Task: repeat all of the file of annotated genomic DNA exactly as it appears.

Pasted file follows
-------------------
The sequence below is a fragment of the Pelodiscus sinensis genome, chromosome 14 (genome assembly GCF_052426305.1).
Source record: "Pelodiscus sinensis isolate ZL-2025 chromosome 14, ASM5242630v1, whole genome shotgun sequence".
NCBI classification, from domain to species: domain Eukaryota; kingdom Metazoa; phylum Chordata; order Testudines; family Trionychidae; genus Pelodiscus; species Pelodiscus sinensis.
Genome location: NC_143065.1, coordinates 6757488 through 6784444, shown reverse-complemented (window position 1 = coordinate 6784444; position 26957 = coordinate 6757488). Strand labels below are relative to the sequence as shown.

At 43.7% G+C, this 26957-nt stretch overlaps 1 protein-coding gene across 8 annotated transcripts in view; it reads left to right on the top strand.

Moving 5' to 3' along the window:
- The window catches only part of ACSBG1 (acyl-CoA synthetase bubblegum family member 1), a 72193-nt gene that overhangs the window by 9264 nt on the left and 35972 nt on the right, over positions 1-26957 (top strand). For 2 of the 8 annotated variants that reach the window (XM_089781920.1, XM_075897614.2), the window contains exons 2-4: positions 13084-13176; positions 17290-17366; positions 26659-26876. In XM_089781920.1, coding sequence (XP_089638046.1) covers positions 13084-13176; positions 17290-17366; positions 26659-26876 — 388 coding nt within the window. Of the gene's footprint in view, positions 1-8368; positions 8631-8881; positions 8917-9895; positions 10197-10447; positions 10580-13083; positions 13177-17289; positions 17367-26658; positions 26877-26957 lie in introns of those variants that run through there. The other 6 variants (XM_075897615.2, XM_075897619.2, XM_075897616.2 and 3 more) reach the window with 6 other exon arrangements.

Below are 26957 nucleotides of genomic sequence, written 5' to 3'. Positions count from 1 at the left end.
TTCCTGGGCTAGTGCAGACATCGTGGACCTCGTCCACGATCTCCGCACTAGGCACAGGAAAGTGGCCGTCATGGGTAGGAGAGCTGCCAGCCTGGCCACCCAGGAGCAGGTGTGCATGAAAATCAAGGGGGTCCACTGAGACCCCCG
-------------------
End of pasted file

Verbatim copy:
The sequence below is a fragment of the Pelodiscus sinensis genome, chromosome 14 (genome assembly GCF_052426305.1).
Source record: "Pelodiscus sinensis isolate ZL-2025 chromosome 14, ASM5242630v1, whole genome shotgun sequence".
NCBI classification, from domain to species: domain Eukaryota; kingdom Metazoa; phylum Chordata; order Testudines; family Trionychidae; genus Pelodiscus; species Pelodiscus sinensis.
Genome location: NC_143065.1, coordinates 6757488 through 6784444, shown reverse-complemented (window position 1 = coordinate 6784444; position 26957 = coordinate 6757488). Strand labels below are relative to the sequence as shown.

At 43.7% G+C, this 26957-nt stretch overlaps 1 protein-coding gene across 8 annotated transcripts in view; it reads left to right on the top strand.

Moving 5' to 3' along the window:
- The window catches only part of ACSBG1 (acyl-CoA synthetase bubblegum family member 1), a 72193-nt gene that overhangs the window by 9264 nt on the left and 35972 nt on the right, over positions 1-26957 (top strand). For 2 of the 8 annotated variants that reach the window (XM_089781920.1, XM_075897614.2), the window contains exons 2-4: positions 13084-13176; positions 17290-17366; positions 26659-26876. In XM_089781920.1, coding sequence (XP_089638046.1) covers positions 13084-13176; positions 17290-17366; positions 26659-26876 — 388 coding nt within the window. Of the gene's footprint in view, positions 1-8368; positions 8631-8881; positions 8917-9895; positions 10197-10447; positions 10580-13083; positions 13177-17289; positions 17367-26658; positions 26877-26957 lie in introns of those variants that run through there. The other 6 variants (XM_075897615.2, XM_075897619.2, XM_075897616.2 and 3 more) reach the window with 6 other exon arrangements.

Below are 26957 nucleotides of genomic sequence, written 5' to 3'. Positions count from 1 at the left end.
TTCCTGGGCTAGTGCAGACATCGTGGACCTCGTCCACGATCTCCGCACTAGGCACAGGAAAGTGGCCGTCATGGGTAGGAGAGCTGCCAGCCTGGCCACCCAGGAGCAGGTGTGCATGAAAATCAAGGGGGTCCACTGAGACCCCCG